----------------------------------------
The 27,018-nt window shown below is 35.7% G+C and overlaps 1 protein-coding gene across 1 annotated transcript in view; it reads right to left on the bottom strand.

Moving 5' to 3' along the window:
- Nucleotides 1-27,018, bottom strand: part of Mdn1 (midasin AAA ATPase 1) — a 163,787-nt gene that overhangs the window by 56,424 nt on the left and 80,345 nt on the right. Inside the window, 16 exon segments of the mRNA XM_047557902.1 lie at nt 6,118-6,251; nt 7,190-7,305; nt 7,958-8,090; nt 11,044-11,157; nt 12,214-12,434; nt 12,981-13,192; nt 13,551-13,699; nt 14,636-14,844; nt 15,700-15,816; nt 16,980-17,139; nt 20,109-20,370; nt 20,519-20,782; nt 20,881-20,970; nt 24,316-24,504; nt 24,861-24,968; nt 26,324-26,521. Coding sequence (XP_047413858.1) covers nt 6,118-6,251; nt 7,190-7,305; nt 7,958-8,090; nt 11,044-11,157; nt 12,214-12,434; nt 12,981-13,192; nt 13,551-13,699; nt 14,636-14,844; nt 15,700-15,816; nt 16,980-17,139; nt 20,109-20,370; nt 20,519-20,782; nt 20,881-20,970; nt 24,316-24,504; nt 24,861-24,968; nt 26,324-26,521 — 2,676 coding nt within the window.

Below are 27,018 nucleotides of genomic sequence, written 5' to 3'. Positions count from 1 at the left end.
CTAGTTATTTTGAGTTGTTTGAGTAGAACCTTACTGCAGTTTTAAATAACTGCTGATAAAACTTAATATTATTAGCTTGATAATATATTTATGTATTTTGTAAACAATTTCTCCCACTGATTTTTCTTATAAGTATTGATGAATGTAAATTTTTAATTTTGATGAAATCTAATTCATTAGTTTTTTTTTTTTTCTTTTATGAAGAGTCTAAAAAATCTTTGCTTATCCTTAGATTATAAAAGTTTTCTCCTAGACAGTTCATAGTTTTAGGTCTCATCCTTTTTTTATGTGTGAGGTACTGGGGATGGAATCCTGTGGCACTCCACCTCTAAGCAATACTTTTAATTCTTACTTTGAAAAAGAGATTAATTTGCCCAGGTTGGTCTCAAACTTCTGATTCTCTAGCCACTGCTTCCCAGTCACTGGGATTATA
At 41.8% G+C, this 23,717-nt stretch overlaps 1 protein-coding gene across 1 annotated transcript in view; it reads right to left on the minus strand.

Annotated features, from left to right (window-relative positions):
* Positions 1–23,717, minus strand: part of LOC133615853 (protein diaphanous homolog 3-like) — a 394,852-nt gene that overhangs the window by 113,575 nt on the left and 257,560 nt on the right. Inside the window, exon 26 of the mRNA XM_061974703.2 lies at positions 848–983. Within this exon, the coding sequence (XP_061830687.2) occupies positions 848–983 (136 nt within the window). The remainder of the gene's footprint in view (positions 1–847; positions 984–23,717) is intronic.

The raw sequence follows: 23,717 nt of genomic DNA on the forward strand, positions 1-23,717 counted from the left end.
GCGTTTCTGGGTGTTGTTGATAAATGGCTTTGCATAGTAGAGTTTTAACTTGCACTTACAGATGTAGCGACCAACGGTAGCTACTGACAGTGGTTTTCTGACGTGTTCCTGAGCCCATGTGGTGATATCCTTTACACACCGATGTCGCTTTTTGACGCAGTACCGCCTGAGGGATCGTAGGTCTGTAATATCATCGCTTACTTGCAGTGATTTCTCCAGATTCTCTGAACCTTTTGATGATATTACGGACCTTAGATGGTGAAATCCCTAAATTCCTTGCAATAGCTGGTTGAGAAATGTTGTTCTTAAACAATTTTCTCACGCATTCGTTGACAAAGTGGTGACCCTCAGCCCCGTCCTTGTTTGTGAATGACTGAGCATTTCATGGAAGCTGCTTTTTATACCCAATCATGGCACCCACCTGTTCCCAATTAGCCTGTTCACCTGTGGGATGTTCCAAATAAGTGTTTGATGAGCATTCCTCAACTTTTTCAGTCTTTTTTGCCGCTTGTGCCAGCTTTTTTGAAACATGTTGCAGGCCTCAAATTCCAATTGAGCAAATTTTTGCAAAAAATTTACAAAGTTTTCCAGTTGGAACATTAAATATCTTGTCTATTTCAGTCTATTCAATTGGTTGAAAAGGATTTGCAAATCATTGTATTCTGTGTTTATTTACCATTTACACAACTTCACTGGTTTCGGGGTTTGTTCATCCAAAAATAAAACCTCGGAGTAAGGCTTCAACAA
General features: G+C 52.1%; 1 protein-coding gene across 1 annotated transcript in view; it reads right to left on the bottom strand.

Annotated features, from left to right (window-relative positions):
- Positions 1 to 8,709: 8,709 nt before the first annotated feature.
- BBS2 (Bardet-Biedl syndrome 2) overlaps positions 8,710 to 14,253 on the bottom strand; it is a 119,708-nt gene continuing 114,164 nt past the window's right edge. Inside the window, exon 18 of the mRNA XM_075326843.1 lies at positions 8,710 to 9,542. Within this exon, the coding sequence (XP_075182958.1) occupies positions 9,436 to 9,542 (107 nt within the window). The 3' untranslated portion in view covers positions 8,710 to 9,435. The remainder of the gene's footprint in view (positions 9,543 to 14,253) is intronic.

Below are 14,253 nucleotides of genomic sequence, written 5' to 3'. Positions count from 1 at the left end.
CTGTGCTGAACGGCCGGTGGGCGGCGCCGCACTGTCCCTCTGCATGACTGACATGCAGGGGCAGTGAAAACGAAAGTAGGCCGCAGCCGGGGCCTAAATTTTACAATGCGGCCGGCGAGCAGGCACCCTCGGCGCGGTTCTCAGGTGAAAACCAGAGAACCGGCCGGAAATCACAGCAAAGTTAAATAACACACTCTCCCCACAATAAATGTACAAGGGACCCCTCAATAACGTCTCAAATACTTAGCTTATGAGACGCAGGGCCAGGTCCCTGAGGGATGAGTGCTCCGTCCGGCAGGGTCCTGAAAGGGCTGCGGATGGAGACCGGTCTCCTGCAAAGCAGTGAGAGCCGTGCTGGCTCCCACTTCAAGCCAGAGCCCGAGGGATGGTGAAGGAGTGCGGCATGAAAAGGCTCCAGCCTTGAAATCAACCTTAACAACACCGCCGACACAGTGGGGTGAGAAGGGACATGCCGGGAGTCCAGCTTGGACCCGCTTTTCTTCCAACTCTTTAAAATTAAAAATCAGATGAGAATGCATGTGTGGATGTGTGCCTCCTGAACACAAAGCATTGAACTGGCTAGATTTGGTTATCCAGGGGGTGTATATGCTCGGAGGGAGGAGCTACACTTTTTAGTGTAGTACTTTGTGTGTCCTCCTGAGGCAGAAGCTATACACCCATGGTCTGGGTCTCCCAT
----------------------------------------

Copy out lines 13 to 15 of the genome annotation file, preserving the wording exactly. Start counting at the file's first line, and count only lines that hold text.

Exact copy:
- Positions 1 to 8,709: 8,709 nt before the first annotated feature.
- BBS2 (Bardet-Biedl syndrome 2) overlaps positions 8,710 to 14,253 on the bottom strand; it is a 119,708-nt gene continuing 114,164 nt past the window's right edge. Inside the window, exon 18 of the mRNA XM_075326843.1 lies at positions 8,710 to 9,542. Within this exon, the coding sequence (XP_075182958.1) occupies positions 9,436 to 9,542 (107 nt within the window). The 3' untranslated portion in view covers positions 8,710 to 9,435. The remainder of the gene's footprint in view (positions 9,543 to 14,253) is intronic.

Below are 14,253 nucleotides of genomic sequence, written 5' to 3'. Positions count from 1 at the left end.